- Work less. Our business comes with us – we’re working as we travel rather than vacationing. But whenever possible, work less and explore more.
4) You spent almost three years in Europe, living and working, after leaving New Zealand. I feel like the living and working part differentiates you from a lot of travellers who might visit a place, have two or three adventures, and backpack on. What are the differences between working for extended periods locally and taking shorter trips? Which do you prefer?
I love them both equally. When you’re on the road, life is full of new experiences: sounds, food, culture, architecture, art … the list is endless. When you’re in one place, you have the chance to find a rhythm, discover your local and drink there regularly, make friends. One isn’t better; they’re just different and you can enjoy them both for what they are.
5) You’ve mentioned before that you made some pretty big mistakes when you started travelling. Which do you regret and which do you think really opened your eyes the most?
I feel like I’m learning something new every week. I’m constantly making mistakes – from small things, like not taking the time to check an address or opening hours, to big things, like flying into a city with no accommodation booked on the day of a massive festival or trade show.
The thing I find most valuable day after day is the go-with-the-flow mindset I’ve learned while travelling. I could be quite driven and highly strung as a teenager; I’ve learned that that isn’t a helpful way to be when you’re at the mercy of transport timetables, weather and the kindness of strangers. But it all works out.
6) Being an ESL teacher probably exposed you to a lot of expat blogs. I know my first was a series by a teacher on the JET program in Japan. Although I can’t remember his name, his ridiculous yet true adventures pulled on my travel strings. Who were your influencers starting out? Bonus, what other travellers do you follow or would like to give a shout out to?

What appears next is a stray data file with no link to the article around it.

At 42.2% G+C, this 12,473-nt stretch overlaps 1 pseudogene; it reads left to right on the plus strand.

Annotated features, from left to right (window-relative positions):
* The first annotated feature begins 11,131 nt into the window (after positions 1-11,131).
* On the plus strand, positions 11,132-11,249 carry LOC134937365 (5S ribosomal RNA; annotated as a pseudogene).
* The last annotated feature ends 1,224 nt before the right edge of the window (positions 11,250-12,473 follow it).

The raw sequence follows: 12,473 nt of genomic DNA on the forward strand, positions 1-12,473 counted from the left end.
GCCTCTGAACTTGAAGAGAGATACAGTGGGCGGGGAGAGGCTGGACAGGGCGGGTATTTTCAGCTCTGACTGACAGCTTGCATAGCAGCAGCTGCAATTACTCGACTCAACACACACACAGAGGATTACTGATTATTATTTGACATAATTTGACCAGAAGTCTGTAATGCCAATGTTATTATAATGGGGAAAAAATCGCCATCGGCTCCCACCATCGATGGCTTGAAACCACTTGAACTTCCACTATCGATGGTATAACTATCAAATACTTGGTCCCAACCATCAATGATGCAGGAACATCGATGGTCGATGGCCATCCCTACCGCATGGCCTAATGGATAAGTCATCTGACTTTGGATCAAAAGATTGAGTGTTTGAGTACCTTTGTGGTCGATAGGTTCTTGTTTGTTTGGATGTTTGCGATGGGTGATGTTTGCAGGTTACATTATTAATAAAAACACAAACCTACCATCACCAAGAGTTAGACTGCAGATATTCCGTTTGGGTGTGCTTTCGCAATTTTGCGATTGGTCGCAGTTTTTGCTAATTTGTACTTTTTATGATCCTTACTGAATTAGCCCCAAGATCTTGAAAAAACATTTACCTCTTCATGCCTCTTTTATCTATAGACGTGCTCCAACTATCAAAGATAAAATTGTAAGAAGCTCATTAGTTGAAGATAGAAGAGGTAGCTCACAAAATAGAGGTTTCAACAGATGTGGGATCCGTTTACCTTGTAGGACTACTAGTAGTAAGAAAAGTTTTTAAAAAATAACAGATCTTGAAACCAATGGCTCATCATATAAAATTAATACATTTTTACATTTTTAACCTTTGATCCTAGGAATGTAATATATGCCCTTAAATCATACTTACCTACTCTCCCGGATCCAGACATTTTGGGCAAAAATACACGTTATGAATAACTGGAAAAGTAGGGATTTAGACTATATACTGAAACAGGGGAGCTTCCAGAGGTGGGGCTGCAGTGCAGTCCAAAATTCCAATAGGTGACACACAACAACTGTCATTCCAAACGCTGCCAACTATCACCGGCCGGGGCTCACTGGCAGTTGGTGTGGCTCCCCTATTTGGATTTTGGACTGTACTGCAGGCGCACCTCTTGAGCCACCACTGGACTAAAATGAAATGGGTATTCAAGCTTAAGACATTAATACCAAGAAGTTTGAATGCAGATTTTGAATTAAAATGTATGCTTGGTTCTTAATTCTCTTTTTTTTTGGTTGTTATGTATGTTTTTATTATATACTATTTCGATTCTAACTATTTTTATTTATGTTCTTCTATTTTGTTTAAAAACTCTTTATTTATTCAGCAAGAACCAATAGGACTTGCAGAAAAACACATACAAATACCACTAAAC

There’s so many people doing interesting things all over the place, I barely know where to start! Maybe with some of the long-haul travel podcasters like Chris Christensen [of Amateur Traveler, who we just interviewed!], Corey Taratua [of Ireland Travel Kit], Heather Cowper [of Heather on her Travels], and Mark Peacock [of Travel Commons].
7) No one really asks the right questions. In China they always asked me if I liked spicy food and whether I could use chopsticks. I’m sure I’ve skirted your favourite topic by the radius of a small continent. What’s one question that you haven’t gotten, but wish you had, about yourself, your work or your travels?
One of my favourite ways to see a place is by hiking it; and one of my favourite ways to taste a place is through its wine and spirits. So I guess the perfect trip for me is hiking around wine regions: Navarra and Rioja in Spain spring to mind, as the Camino de Santiago infrastructure makes that easy. Likewise, the Marlborough and Queenstown/Gibbston Valley regions of New Zealand make for a good combo.